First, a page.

Baz Luhrmann’s vision was excess, but it was excess with purpose. It reflects the society of the Belle Époque: how people were drinking themselves into oblivion with absinthe, how people were painting until their hands bled, how people were dancing the can-can until they collapsed. I’m trying to find ways in which my artistic taste and vision can complement the film’s vision.

You also did some lyric writing for Moulin Rouge!
Sometimes it felt appropriate to make adjustments to lyrics to support the story and its context. We didn’t have a hard-and-fast rule, but when we felt it necessary, we would examine different options, trying to use a gentle hand.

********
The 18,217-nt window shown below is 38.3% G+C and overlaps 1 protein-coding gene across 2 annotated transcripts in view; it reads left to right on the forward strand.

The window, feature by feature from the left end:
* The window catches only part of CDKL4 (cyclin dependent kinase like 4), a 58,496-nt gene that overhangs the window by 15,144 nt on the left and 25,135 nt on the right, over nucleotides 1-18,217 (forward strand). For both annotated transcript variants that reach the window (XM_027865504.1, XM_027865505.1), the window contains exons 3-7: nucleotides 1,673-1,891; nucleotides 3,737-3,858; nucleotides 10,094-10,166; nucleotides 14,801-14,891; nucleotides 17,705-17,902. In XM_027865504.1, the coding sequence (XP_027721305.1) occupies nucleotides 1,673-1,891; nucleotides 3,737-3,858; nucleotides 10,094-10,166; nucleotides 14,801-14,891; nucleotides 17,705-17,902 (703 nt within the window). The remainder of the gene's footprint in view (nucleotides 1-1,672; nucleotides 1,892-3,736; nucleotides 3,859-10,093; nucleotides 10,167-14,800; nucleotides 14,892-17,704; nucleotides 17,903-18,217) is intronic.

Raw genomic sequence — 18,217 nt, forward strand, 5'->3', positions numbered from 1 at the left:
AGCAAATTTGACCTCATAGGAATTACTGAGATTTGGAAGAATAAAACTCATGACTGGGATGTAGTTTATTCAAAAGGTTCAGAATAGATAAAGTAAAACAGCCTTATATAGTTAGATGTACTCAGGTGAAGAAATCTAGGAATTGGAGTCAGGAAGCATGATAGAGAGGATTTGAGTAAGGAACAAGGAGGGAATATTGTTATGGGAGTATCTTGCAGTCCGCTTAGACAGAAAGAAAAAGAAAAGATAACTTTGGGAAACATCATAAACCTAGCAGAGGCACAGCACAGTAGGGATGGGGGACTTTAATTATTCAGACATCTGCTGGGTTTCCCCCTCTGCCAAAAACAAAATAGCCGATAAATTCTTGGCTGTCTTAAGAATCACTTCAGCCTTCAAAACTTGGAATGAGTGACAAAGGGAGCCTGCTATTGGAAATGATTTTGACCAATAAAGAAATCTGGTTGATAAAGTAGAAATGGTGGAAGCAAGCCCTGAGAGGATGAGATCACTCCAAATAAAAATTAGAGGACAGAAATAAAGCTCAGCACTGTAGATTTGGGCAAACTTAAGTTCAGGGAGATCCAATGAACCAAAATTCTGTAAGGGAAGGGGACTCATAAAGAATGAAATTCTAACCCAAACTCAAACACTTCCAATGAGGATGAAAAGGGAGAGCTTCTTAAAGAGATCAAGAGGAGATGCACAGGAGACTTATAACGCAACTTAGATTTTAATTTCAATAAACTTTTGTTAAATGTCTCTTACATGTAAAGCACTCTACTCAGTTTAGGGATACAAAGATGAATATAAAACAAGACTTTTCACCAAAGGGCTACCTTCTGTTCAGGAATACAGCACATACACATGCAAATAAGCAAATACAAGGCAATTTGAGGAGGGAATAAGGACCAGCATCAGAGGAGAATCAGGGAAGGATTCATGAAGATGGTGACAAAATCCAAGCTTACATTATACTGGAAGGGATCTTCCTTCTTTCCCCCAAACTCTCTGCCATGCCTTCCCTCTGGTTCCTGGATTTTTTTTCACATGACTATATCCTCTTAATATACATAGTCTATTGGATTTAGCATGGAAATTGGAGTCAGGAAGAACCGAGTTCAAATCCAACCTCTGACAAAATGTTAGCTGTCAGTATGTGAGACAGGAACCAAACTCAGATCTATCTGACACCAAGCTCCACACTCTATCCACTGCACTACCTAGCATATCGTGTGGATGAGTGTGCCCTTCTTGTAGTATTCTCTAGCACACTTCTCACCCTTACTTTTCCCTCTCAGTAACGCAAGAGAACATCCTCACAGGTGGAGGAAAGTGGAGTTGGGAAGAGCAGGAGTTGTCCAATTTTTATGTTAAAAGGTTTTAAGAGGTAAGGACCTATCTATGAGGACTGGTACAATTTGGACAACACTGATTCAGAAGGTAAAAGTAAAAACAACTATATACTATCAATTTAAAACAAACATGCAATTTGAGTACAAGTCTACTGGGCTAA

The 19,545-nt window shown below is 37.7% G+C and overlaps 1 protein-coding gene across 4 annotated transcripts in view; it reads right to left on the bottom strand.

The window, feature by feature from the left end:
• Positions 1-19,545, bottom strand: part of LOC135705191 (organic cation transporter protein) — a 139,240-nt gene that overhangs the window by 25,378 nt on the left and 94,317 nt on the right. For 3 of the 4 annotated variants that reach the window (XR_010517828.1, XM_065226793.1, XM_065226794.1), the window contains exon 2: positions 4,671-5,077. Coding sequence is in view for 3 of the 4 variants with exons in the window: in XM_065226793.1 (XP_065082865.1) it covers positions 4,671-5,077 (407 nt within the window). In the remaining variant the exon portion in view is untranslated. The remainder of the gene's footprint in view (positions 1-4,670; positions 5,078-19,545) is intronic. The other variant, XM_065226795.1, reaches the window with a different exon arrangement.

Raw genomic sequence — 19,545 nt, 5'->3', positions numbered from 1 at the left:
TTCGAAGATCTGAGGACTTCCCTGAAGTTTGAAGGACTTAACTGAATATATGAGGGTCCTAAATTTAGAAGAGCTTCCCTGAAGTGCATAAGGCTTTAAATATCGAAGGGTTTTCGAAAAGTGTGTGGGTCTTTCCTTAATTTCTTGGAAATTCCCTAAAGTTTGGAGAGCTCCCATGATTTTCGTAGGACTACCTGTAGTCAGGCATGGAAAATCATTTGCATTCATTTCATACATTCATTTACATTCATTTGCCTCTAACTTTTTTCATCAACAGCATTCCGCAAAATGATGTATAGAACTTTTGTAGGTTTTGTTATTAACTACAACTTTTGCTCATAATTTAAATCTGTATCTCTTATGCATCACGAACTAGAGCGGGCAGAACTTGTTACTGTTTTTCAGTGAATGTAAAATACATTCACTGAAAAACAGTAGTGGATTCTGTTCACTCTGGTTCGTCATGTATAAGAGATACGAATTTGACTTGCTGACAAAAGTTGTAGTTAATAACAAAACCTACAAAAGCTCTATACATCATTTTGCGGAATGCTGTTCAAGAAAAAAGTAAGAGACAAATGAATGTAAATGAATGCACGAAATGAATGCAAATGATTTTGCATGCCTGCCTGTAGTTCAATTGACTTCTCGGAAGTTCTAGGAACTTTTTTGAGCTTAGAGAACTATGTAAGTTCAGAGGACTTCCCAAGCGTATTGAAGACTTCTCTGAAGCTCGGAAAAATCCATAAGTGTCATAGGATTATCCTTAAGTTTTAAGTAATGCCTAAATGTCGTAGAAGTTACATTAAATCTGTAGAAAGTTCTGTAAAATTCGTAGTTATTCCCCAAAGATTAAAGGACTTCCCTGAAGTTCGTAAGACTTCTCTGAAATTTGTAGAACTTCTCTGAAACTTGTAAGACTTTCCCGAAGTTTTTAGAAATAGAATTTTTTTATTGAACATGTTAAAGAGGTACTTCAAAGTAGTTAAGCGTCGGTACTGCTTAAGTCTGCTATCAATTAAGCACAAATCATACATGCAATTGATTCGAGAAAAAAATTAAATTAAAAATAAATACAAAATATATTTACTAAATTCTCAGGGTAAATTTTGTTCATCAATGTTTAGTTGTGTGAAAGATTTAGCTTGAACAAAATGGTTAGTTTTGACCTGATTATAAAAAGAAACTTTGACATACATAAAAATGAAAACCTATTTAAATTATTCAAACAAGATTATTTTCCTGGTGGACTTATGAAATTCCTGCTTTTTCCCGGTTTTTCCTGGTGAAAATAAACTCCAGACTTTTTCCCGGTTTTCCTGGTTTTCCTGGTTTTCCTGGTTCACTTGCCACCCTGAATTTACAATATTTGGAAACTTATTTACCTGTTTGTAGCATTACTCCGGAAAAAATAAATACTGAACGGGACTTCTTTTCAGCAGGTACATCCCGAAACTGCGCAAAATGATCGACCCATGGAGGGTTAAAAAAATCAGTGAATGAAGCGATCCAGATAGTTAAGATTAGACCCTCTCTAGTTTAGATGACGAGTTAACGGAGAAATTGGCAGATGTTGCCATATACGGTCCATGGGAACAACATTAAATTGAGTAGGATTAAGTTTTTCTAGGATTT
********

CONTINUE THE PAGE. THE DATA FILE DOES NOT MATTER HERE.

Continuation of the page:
For example, take the iconic moment in the film when the Bohemians pitch their idea for a show to the duke. In the film, it’s famously done in the number “The Pitch (Spectacular, Spectacular),” where they take Offenbach’s “Can-can” melody and rewrite lyrics to it. In the musical, we pay homage to that, weaving different iconic French songs, including the Offenbach but also Edith Piaf and Bizet, with new lyrics so they convey our Toulouse-Lautrec’s concept for that show, which is different from the film’s concept.

You’ve enjoyed several creative partnerships in your career. How do you find partners?
When you encounter people who inspire you, people you love being around, take note of that, appreciate that. And when you encounter people who you aren’t instantly friends with but who, during the nitty-gritty of working on a project, you find an electricity with them, embrace those people as well.